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Harris v. Malakkla

United States District Court, E.D. California

October 9, 2019

DAVID D. HARRIS, Plaintiff,
N. MALAKKLA, et al., Defendants.



         Plaintiff is a state prisoner who was proceeding pro se with a civil rights action under 42 U.S.C. § 1983. This action was closed on April 15, 2019 after the parties filed a stipulation for voluntary dismissal pursuant to Federal Rule of Civil Procedure 41(a). (ECF Nos. 49, 50.) Plaintiff claimed he was not being provided with proper pain medication in violation of the Eighth Amendment. Presently before the court is plaintiff's motion for trial (ECF No. 52), defendants' opposition (ECF No. 53), and plaintiff's reply (ECF No. 55). For the reasons set forth below, the court will recommend that plaintiff's motion be dismissed for lack of jurisdiction.

         I. Plaintiff's Request for Trial and Notice that Settlement was Under Duress

         Plaintiff has filed a motion requesting to have this matter heard at trial by a jury and a notice that the settlement was under duress. (ECF No. 52.) Upon review of the motion it appears plaintiff seeks to set aside the settlement agreement. Accordingly, the court construes plaintiff's motion as a request to rescind the settlement agreement.

         Plaintiff alleges that he was in a psychiatric program and heavily medicated when he entered into the settlement agreement. He states he “no longer wants to settle[] this matter, at least not for the sum agreed upon.” (ECF No. 52 at 1.) In support of his request he alleges he was so heavily medicated he could not sign his name properly. (See ECF No. 52 at 4, 5.) He also states he was under the impression that this action was closed and forgot that there was a motion pending[1]before the district judge.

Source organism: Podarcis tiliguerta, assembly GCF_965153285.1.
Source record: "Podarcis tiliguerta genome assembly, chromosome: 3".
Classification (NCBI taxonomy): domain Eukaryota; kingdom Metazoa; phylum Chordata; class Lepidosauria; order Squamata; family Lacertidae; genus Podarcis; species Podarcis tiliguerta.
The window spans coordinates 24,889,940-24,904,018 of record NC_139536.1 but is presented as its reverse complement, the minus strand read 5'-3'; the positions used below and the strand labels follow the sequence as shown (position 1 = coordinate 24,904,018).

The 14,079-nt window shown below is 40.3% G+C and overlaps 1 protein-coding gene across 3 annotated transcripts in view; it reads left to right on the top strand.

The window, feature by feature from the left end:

II. Defendants' Opposition

         Defendants have filed an opposition to plaintiff's motion. (ECF No. 53.) In their opposition defendants argue that the court lacks jurisdiction to resolve plaintiff's motion, and alternatively, that the court should deny plaintiff's motion because the settlement agreement is valid and enforceable under California law.

         In a declaration attached to the opposition, counsel for defendants set forth the following: Plaintiff's deposition was taken on March 19, 2019. (ECF No. 53-1 at 1.) Shortly thereafter, plaintiff made a verbal demand to settle the case “for $1, 500 and a television, hotpot, radio, headphones, clippers, and other miscellaneous toiletry and food items.” (Id. at 2.) After conferring with his clients, counsel for defendants called plaintiff and made a counter offer to settle the case for $1, 300. Plaintiff accepted the counteroffer. Counsel stated that there was no indication that plaintiff was under duress or lacked capacity during the phone call. Counsel prepared the necessary paperwork and enclosed it with a letter to plaintiff explaining how to complete the paperwork. Plaintiff completed the paperwork, which included signing and dating settlement documents and providing his social security number that same day.